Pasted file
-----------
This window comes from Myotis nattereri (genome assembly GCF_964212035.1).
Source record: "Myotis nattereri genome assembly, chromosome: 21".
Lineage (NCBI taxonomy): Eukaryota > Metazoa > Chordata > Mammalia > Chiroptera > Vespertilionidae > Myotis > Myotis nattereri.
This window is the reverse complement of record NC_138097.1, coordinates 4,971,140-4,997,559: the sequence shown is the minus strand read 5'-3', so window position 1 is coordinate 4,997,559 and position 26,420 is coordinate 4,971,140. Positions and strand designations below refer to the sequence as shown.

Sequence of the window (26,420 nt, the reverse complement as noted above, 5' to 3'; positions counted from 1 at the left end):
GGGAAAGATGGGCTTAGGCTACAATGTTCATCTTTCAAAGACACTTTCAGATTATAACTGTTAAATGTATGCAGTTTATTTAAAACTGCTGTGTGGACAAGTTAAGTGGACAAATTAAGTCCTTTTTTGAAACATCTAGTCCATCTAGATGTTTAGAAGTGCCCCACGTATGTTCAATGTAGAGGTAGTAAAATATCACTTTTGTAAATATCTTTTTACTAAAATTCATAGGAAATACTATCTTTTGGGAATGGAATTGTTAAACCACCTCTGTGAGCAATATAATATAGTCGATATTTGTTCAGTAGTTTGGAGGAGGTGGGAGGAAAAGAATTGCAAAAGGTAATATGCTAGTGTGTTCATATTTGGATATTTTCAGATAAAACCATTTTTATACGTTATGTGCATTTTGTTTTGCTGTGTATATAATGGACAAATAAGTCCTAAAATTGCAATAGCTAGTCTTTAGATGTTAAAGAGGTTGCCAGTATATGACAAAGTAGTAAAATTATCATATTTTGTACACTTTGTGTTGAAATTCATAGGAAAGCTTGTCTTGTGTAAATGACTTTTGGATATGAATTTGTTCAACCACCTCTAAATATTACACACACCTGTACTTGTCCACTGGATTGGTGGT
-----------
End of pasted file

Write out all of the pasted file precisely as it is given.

This window comes from Myotis nattereri (genome assembly GCF_964212035.1).
Source record: "Myotis nattereri genome assembly, chromosome: 21".
Lineage (NCBI taxonomy): Eukaryota > Metazoa > Chordata > Mammalia > Chiroptera > Vespertilionidae > Myotis > Myotis nattereri.
This window is the reverse complement of record NC_138097.1, coordinates 4,971,140-4,997,559: the sequence shown is the minus strand read 5'-3', so window position 1 is coordinate 4,997,559 and position 26,420 is coordinate 4,971,140. Positions and strand designations below refer to the sequence as shown.

Sequence of the window (26,420 nt, the reverse complement as noted above, 5' to 3'; positions counted from 1 at the left end):
GGGAAAGATGGGCTTAGGCTACAATGTTCATCTTTCAAAGACACTTTCAGATTATAACTGTTAAATGTATGCAGTTTATTTAAAACTGCTGTGTGGACAAGTTAAGTGGACAAATTAAGTCCTTTTTTGAAACATCTAGTCCATCTAGATGTTTAGAAGTGCCCCACGTATGTTCAATGTAGAGGTAGTAAAATATCACTTTTGTAAATATCTTTTTACTAAAATTCATAGGAAATACTATCTTTTGGGAATGGAATTGTTAAACCACCTCTGTGAGCAATATAATATAGTCGATATTTGTTCAGTAGTTTGGAGGAGGTGGGAGGAAAAGAATTGCAAAAGGTAATATGCTAGTGTGTTCATATTTGGATATTTTCAGATAAAACCATTTTTATACGTTATGTGCATTTTGTTTTGCTGTGTATATAATGGACAAATAAGTCCTAAAATTGCAATAGCTAGTCTTTAGATGTTAAAGAGGTTGCCAGTATATGACAAAGTAGTAAAATTATCATATTTTGTACACTTTGTGTTGAAATTCATAGGAAAGCTTGTCTTGTGTAAATGACTTTTGGATATGAATTTGTTCAACCACCTCTAAATATTACACACACCTGTACTTGTCCACTGGATTGGTGGT